Companies subject to the reporting requirements of the Securities and Exchange Act are required to file a Current Report on Form 8-K with the Securities and Exchange Commission within four business days of the retirement, resignation or termination of specified executives. Initially, the Commission proposed that companies be required to disclose the reasons for the departure of these officers. However, several commenters expressed a variety of concerns about the proposal, including a fear that companies could be subjected to defamation suits. In the Adopting Release, the Commission wrote “We believe these concerns are valid and have therefore eliminated this proposed requirement.” Now, these concerns have become a reality in California.
In an opinion issued yesterday, the California Court of Appeal affirmed a trial court’s decision to let stand a former officer’s causes of action for defamation, invasion of privacy, and unfair business practices against his former employer. Hawran v. Stylli, Cal. Ct. Appeal Case No. D059019 (Sept. 13, 2012). The officer’s claims arose from a Form 8-K and press release issued by the company announcing the officer’s decision to resign. The Court of Appeal agreed with the trial court that the employer was not entitled to any of the privileges set forth in Civil Code Section 47, including the privilege for “official proceedings” in Section 47(b)(3).
The opinion by Justice Terry B. O’Rourke is quite lengthy and requires a fair understanding of California’s Anti-SLAPP statute, but is important reading for anyone involved in reviewing press releases and Form 8-Ks disclosing the departure of officers.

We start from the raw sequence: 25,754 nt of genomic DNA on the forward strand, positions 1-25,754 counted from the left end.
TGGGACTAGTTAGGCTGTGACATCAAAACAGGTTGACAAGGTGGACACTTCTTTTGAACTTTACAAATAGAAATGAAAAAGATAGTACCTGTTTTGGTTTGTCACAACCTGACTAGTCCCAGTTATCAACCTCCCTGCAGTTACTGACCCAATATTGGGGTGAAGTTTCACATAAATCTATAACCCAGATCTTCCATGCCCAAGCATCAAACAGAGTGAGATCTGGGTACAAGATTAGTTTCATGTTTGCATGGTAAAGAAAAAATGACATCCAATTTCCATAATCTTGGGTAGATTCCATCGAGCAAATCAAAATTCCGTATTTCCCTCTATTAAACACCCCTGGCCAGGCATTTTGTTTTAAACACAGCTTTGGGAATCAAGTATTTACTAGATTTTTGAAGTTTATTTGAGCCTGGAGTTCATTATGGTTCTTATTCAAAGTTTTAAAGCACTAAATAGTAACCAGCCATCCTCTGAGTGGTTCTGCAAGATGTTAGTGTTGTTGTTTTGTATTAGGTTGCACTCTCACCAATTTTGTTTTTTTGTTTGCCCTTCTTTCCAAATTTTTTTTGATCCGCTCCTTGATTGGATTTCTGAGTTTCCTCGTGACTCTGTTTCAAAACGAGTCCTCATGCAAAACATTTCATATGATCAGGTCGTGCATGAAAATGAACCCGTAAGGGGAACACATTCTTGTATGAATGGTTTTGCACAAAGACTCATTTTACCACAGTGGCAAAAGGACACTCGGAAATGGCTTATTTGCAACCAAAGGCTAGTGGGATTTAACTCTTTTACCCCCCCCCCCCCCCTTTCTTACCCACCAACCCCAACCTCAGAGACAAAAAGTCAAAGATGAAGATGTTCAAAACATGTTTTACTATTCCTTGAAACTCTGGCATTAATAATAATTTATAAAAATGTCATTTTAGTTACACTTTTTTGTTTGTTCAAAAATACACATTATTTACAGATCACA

In response to my post yesterday regarding the status of the chairman of the board as an officer, one of my colleagues notes that the phrase “and such other officers?” in Corporations Code Section 312(a) supports the conclusion that the chairman of the board is an officer. He asks, “How likely is it that when we list A, B, C, D, and ‘other officers,’ B, C, and D are officers, but A is not?”
Since everything sounds better in Latin, there is actually a term for this – eiusdem generis. The phrase can be translated as “of the same race” and lawyers have been using it since at least the time of the great Roman lawyer, Marcus Tullius Cicero. In 67 B.C.E., for example, he wrote in a short letter to Atticus: “quicquid eiusdem generis habebis dignum Academia tibi quod videbitur ne dubitaris mittere et arcae nostrae confidito (whatever you will have of this same type that will seem worthy of ‘Academia’, don’t hesitate to send to me having confidence in our treasure chest).”
It seems that the phrase is now the subject of a public kerfuffle between Justice Antonin Scalia and Judge Richard Posner, as analyzed in this blog post written by University of Richmond Law Professor Kevin C. Walsh. See also ProfessorBainbridge.com for additional discussions of this contretemps.